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Louisiana and Mississippi flooding forces thousands to evacuate

Flood warnings were in effect across the region Monday as many rivers remained dangerously high.

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    A sign marks high water in a flooded section of in Oil City, La., Sunday, March 13, 2016. President Barack Obama has signed an order declaring Louisiana's widespread flooding from heavy rains a major disaster.
    (Lee Celano/The Shreveport Times via AP)
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Widespread flooding in Louisiana and Mississippi has damaged thousands of homes, and the risk of rising water prompted additional evacuations Sunday.

At least four deaths have been reported in Louisiana amid the flooding that began last week, and the National Guard has rescued nearly 3,300 residents. Two fishermen have been missing for days in Mississippi.

Flood warnings were in effect across the region as many rivers remained dangerously high. Also of concern was another line of thunderstorms that hit parts of Oklahoma, Arkansas, northern Louisiana and northern Mississippi on Sunday night, bringing more rain and reports of tornadoes in Arkansas.

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"At this point, any rain will aggravate the flooding situation," Davyon Hill, a meteorologist with the National Weather Service in Shreveport, said.

Downpours — part of a system that affected Louisiana, Mississippi, Arkansas, Tennessee and Alabama — have submerged roads and cars, washed out bridges and forced residents to flee homes.

In Louisiana, emergency officials said more than 4,958 homes were damaged. That number is expected to rise as more reports come in from areas still battling floodwaters. Mississippi reported that 185 homes were damaged by floodwaters and about 650 homes sustained minor damage.

On Sunday, President Barack Obama signed an order declaring the flooding in Louisiana a major disaster. The president's declaration triggers federal aid for flood victims.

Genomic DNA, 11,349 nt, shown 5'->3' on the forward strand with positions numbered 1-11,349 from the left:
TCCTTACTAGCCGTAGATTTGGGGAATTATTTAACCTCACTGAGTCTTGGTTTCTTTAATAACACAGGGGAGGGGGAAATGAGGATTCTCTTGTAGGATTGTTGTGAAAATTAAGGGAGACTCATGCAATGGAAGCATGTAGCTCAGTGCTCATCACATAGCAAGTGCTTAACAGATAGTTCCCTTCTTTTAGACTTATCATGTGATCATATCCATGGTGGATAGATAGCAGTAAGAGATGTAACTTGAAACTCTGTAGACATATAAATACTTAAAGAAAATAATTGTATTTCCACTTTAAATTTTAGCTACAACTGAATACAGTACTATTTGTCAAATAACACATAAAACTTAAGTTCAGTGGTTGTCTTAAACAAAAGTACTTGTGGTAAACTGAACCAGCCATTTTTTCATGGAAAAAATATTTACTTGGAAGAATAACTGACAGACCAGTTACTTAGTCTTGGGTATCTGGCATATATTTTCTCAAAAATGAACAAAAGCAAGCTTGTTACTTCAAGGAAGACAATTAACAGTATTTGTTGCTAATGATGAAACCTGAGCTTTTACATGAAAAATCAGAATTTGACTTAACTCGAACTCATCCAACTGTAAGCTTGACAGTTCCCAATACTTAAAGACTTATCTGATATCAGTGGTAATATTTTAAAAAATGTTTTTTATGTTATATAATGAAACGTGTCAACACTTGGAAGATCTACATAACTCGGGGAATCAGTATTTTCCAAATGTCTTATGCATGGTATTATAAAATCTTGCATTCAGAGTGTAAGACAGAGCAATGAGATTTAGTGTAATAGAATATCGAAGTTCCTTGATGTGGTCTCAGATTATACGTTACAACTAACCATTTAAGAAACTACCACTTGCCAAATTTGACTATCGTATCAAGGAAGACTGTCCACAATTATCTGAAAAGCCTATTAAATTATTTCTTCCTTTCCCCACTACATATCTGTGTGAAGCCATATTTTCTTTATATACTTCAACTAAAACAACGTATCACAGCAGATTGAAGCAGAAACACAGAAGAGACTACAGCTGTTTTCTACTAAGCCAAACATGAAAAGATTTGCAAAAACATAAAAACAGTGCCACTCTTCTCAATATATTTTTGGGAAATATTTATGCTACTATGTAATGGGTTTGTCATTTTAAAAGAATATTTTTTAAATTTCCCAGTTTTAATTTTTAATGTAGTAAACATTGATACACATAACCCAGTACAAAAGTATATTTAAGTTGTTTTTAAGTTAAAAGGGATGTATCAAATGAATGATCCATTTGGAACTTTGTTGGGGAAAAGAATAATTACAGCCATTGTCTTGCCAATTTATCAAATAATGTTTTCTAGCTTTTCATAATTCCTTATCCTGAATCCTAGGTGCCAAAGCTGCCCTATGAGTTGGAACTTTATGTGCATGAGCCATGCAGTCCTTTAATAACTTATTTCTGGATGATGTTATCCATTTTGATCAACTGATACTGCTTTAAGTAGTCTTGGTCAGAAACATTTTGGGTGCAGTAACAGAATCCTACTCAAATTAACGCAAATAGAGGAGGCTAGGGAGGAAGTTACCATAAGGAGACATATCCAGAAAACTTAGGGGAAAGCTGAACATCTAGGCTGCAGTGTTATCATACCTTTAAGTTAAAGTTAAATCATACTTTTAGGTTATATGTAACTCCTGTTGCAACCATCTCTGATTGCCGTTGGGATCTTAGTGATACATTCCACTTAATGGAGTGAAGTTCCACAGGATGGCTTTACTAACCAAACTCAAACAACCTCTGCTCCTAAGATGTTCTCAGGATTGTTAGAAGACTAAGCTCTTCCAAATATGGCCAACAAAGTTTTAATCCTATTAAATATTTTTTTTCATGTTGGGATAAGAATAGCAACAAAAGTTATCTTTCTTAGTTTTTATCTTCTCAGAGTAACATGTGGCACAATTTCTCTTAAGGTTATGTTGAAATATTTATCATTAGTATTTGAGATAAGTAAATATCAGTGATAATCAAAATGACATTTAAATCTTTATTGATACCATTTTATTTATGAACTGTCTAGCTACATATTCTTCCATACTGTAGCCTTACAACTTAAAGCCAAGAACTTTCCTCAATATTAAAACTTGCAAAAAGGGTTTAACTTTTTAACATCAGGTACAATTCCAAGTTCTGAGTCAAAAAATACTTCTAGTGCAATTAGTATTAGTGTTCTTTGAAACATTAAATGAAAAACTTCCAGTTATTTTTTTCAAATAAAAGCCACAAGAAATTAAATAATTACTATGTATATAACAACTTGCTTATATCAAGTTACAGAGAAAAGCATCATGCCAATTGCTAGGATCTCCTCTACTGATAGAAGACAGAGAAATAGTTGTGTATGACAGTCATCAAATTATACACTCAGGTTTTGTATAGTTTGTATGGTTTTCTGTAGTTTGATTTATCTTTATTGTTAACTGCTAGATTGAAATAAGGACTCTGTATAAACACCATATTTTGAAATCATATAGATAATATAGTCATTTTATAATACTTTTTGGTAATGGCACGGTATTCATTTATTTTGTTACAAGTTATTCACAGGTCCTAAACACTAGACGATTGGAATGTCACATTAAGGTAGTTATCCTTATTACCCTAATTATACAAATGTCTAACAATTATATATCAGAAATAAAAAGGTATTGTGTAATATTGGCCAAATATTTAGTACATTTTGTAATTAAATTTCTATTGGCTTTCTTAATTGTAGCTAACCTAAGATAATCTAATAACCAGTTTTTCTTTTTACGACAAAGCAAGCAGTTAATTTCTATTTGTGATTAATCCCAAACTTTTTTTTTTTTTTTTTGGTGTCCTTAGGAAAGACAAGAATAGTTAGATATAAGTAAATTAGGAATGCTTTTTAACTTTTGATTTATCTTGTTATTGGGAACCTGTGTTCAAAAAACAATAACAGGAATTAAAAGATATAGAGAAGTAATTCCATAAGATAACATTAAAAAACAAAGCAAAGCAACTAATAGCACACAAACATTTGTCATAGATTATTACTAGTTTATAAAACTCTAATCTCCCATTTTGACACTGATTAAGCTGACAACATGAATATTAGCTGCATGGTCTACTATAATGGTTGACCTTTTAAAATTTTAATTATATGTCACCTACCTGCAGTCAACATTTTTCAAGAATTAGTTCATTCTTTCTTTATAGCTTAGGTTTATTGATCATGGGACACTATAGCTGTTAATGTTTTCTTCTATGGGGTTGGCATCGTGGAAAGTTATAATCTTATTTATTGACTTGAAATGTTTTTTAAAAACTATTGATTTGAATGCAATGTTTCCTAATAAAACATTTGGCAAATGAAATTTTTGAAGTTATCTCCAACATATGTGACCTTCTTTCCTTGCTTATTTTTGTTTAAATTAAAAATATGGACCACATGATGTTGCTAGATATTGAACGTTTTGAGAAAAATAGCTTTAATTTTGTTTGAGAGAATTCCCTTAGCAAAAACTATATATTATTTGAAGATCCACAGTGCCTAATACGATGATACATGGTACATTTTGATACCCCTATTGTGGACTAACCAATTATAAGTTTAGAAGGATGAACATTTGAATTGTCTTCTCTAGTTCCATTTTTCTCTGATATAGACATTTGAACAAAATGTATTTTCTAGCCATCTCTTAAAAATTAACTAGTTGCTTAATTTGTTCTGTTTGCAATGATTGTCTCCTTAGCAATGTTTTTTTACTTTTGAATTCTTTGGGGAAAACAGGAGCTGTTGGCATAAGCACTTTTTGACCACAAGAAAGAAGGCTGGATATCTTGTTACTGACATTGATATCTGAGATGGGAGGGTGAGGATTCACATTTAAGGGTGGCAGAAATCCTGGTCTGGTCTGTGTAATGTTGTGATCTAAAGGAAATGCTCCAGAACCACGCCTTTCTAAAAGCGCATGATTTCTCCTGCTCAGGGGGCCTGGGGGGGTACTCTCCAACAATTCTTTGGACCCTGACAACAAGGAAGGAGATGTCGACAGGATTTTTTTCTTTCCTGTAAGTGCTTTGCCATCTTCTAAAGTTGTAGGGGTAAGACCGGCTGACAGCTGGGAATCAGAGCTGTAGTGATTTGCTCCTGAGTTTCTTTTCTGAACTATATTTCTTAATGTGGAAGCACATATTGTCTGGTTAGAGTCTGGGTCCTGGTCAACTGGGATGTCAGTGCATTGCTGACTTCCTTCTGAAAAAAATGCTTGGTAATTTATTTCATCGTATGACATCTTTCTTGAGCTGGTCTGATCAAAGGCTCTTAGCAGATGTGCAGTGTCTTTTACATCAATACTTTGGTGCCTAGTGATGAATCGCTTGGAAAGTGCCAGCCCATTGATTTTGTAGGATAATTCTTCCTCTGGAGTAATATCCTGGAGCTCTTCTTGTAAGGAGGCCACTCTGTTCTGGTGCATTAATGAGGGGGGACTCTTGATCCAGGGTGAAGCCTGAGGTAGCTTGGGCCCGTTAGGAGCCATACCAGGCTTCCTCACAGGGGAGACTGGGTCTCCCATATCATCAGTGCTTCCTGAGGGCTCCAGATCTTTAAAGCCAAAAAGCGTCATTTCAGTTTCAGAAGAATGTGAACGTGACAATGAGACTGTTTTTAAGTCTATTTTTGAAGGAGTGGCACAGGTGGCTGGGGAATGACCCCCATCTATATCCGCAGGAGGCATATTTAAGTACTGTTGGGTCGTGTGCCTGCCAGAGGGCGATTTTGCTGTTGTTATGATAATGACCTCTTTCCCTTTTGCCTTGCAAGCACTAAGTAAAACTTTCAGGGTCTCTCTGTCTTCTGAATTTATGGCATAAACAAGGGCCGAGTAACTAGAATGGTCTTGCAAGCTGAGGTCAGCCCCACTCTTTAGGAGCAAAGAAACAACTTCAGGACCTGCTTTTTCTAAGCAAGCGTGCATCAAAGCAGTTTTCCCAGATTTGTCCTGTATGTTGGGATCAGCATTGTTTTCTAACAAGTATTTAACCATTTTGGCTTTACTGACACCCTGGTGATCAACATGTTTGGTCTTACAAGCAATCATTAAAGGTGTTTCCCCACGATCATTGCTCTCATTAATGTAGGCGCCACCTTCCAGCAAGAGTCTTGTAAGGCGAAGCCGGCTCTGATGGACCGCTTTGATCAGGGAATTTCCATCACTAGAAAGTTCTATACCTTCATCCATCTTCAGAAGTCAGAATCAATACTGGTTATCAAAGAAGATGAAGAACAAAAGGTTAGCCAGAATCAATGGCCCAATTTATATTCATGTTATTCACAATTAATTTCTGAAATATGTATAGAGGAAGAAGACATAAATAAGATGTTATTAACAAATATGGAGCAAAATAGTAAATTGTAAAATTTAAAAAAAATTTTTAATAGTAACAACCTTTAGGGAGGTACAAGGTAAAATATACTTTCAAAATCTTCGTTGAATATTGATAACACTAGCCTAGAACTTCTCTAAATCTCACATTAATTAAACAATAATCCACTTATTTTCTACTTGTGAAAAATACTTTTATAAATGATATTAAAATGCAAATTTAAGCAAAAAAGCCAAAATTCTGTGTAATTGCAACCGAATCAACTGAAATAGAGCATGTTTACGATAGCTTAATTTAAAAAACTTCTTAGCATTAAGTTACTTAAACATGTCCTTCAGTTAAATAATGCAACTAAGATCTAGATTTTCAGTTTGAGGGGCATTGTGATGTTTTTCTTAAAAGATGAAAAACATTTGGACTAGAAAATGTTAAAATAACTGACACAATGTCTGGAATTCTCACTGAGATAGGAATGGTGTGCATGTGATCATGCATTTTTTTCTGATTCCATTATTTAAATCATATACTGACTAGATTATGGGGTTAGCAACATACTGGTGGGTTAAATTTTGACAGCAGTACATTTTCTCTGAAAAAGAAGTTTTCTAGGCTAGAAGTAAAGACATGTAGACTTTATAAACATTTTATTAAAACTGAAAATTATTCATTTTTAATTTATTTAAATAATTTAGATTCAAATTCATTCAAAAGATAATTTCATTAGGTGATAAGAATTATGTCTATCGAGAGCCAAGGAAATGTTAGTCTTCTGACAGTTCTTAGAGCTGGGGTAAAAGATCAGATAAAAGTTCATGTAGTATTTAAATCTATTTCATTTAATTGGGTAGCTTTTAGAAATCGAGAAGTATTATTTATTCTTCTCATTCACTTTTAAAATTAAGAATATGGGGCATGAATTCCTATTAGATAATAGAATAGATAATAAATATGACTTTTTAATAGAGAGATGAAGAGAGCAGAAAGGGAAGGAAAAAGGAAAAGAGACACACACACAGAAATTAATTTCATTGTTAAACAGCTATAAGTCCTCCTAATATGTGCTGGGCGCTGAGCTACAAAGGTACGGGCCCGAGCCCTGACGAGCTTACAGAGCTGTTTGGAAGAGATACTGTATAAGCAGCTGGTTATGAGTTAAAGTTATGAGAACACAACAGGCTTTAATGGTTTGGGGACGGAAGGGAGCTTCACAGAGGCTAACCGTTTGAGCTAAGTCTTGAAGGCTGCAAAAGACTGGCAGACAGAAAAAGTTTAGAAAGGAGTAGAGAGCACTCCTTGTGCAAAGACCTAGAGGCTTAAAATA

Louisiana Lt. Gov. Billy Nungesser said he was worried that many flood victims had not purchased flood insurance.

"A lot of these people I spoke to did not have flood insurance because they had never flooded before," Nungesser said in a telephone interview.

He warned that residents may not get federal disaster aid if they didn't have insurance. "It's not going to be the open check book," he added.

Authorities in Louisiana's Natchitoches Parish said Harold Worsham, 78, drowned while trying to flee floodwaters on Saline Bayou. The sheriff's office said Worsham was in a boat that capsized as he and two others were moving items from a home onto an aluminum boat. At least three others have died in the state.

On Sunday, Mississippi officials said they were still looking for two missing fishermen but had no reports of injuries or deaths there.

Flooding on rain-swollen rivers remained a major concern.

It's the most widespread non-hurricane flooding the Louisiana National Guard has ever dealt with, said Col. Pete Schneider, a guard spokesman.

The National Guard said it had about 1,400 soldiers and air crews at work in flooded areas throughout Louisiana, deploying in high-water vehicles, boats and three helicopters. By Sunday morning, National Guard crews had evacuated more than 3,295 people and 316 pets as part of its round-the-clock operations.

Sunday night, officials said reports of a breached levee prompted evacuations in a rural northeastern Louisiana community, but residents were allowed to return to their homes after flooding was less severe than expected.

Caldwell Parish Sheriff's Deputy Jack McKeithen said the department began evacuating residents in rural Hebert, a community of between 1,500-2,000 residents, after receiving word Sunday evening that a levee was topped and 2-4 feet of water could be headed for the area.

McKeithen told The Associated Press that after authorities realized several hours later the influx of water would be far less severe, residents were allowed back.

In the adjacent Richland Parish, Director of Homeland Security Dawn Williams told The News-Star the parish jail was evacuated as a precaution.

The Christian Science Monitor reports that heavy rains and snow in California and the South this weekend can be traced back to the El Niño-driven weather pattern. 

El Niño patterns typically hit the Deep South with cool, wetter-than-average weather during the late winter and spring months when the jet stream shifts, leaving an unusually deep trough of air pressure to transport storms from the Gulf of Mexico. The likelihood of extreme, wet weather between January and March increases by twofold during an El Niño year, according to the National Weather Service's Jackson, Miss., office. 

Although locals were expecting some rain, many hurried back to flooding homes to collect belongings because the severity caught them by surprise. 

"We'd heard we'd get a lot of rain, but it all came so sudden," Brenda Maddox, who left her Louisiana home of 25 years with her husband when flooding began, told the AP. "We hate to leave, but we thought we'd get out while we can."

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